I have the exact same issue. And on top of it our business manager and Head Architect are all worried about how to bill this new fangled "3D drawings". I have explained numerous times, in many many ways, that if Revit is used properly, and by all, on all possible non legacy projects, in a matter of months everyone would be proficient enough to complete their plans and elevations in 60% of the time if not less. The leftover time can be used to do things that they are so worried about taking too much time, like materials, and renderings. And intheory, the client gets more drawings, presented much better, for the same cost.

      No one listens, when they cannot understand what you are saying. and most people tend to be affraid of change, especially the generation that has evolved from hand drafting. I have decided to quit trying to discuss my point, and just kick out the usual plans and elevations in half the time. Hoping that when they review billing going forward, they wonder why most of our budgeted architectural fees are not being met.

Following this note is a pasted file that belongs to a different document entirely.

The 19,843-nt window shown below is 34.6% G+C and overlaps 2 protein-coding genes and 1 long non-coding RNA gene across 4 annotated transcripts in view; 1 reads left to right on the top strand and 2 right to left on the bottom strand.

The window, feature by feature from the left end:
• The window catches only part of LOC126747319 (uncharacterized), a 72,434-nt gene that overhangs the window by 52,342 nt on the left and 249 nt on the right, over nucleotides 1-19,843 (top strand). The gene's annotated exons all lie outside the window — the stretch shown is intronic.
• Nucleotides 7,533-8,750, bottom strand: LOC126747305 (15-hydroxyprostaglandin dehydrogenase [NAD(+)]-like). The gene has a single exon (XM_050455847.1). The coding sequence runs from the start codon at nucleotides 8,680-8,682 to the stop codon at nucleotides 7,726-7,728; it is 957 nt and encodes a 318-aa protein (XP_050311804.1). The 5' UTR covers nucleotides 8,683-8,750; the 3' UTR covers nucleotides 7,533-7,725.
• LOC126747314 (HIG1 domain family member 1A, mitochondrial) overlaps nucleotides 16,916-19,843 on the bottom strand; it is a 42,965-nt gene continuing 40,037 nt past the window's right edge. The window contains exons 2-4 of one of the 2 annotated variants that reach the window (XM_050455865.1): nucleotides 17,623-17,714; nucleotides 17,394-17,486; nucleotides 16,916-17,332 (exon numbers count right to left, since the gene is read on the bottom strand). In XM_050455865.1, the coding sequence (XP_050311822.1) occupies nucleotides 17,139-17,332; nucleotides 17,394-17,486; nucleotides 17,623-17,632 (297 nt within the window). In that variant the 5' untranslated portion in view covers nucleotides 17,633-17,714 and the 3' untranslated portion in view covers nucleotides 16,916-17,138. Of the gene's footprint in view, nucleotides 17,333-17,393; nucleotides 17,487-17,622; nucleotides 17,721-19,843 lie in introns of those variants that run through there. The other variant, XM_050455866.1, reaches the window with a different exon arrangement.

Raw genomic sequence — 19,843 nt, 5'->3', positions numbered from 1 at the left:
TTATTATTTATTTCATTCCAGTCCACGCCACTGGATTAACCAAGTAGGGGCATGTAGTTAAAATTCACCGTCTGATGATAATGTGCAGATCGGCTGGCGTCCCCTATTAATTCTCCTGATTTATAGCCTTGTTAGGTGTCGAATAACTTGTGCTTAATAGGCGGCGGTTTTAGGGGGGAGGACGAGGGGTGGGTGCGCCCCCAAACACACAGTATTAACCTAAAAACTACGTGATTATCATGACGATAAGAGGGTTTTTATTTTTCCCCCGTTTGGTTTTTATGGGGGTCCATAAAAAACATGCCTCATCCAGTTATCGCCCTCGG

Let me know if you find a foolproof method of convincing the scared!

      CWetz
      Chris Wetzel
      Draftsman
      Tom Stringer Design Partners
      http://www.tomstringer.com

      Comment


        #4
        Originally posted by cellophane View Post
        My question is - how can I start to break the CAD mentality and get people to realize that in the process of modeling in Revit they are saving a ton of time in the long run and that it isn't really 'faster in CAD.'
        I found a a simple time trial exercise is enough. Define a set of goals then set your best CAD drafter against your best Reviteer.

        Host the "event" as a deliberate "I'm tired of hearing all the resistance..." attack. You do not need to be diplomatic - not in this scenario - your directors will (or at least should) be accepting of your open challenge - it is, afterall, in the interests of productivity and profit.